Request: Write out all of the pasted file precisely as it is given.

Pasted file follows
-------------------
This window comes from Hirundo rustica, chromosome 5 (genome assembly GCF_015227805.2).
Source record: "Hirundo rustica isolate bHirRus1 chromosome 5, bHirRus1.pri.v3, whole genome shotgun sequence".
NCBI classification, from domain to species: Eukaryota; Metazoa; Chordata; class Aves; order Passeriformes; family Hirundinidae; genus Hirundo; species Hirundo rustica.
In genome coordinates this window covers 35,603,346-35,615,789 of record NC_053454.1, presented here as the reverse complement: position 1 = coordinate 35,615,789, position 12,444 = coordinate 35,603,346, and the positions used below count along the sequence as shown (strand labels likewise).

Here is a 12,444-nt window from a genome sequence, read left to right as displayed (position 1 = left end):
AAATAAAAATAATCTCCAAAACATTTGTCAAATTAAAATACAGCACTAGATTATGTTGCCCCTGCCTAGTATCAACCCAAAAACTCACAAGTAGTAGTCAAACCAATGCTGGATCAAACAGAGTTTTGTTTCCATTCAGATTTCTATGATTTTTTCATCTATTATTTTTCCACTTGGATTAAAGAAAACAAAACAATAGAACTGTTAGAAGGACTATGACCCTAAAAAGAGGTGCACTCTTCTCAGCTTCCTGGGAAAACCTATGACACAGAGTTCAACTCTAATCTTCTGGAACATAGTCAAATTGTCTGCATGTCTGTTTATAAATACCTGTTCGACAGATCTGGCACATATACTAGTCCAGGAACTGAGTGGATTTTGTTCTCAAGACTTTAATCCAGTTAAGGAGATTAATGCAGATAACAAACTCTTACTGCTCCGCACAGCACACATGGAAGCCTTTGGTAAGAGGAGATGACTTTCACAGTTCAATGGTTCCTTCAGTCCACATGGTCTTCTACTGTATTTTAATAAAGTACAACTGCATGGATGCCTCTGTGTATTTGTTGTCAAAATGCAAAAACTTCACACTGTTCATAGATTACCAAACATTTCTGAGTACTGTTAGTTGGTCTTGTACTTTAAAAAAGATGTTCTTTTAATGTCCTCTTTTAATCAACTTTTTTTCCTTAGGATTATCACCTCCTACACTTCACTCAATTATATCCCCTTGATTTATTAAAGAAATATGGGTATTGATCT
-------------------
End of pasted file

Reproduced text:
This window comes from Hirundo rustica, chromosome 5 (genome assembly GCF_015227805.2).
Source record: "Hirundo rustica isolate bHirRus1 chromosome 5, bHirRus1.pri.v3, whole genome shotgun sequence".
NCBI classification, from domain to species: Eukaryota; Metazoa; Chordata; class Aves; order Passeriformes; family Hirundinidae; genus Hirundo; species Hirundo rustica.
In genome coordinates this window covers 35,603,346-35,615,789 of record NC_053454.1, presented here as the reverse complement: position 1 = coordinate 35,615,789, position 12,444 = coordinate 35,603,346, and the positions used below count along the sequence as shown (strand labels likewise).

Here is a 12,444-nt window from a genome sequence, read left to right as displayed (position 1 = left end):
AAATAAAAATAATCTCCAAAACATTTGTCAAATTAAAATACAGCACTAGATTATGTTGCCCCTGCCTAGTATCAACCCAAAAACTCACAAGTAGTAGTCAAACCAATGCTGGATCAAACAGAGTTTTGTTTCCATTCAGATTTCTATGATTTTTTCATCTATTATTTTTCCACTTGGATTAAAGAAAACAAAACAATAGAACTGTTAGAAGGACTATGACCCTAAAAAGAGGTGCACTCTTCTCAGCTTCCTGGGAAAACCTATGACACAGAGTTCAACTCTAATCTTCTGGAACATAGTCAAATTGTCTGCATGTCTGTTTATAAATACCTGTTCGACAGATCTGGCACATATACTAGTCCAGGAACTGAGTGGATTTTGTTCTCAAGACTTTAATCCAGTTAAGGAGATTAATGCAGATAACAAACTCTTACTGCTCCGCACAGCACACATGGAAGCCTTTGGTAAGAGGAGATGACTTTCACAGTTCAATGGTTCCTTCAGTCCACATGGTCTTCTACTGTATTTTAATAAAGTACAACTGCATGGATGCCTCTGTGTATTTGTTGTCAAAATGCAAAAACTTCACACTGTTCATAGATTACCAAACATTTCTGAGTACTGTTAGTTGGTCTTGTACTTTAAAAAAGATGTTCTTTTAATGTCCTCTTTTAATCAACTTTTTTTCCTTAGGATTATCACCTCCTACACTTCACTCAATTATATCCCCTTGATTTATTAAAGAAATATGGGTATTGATCT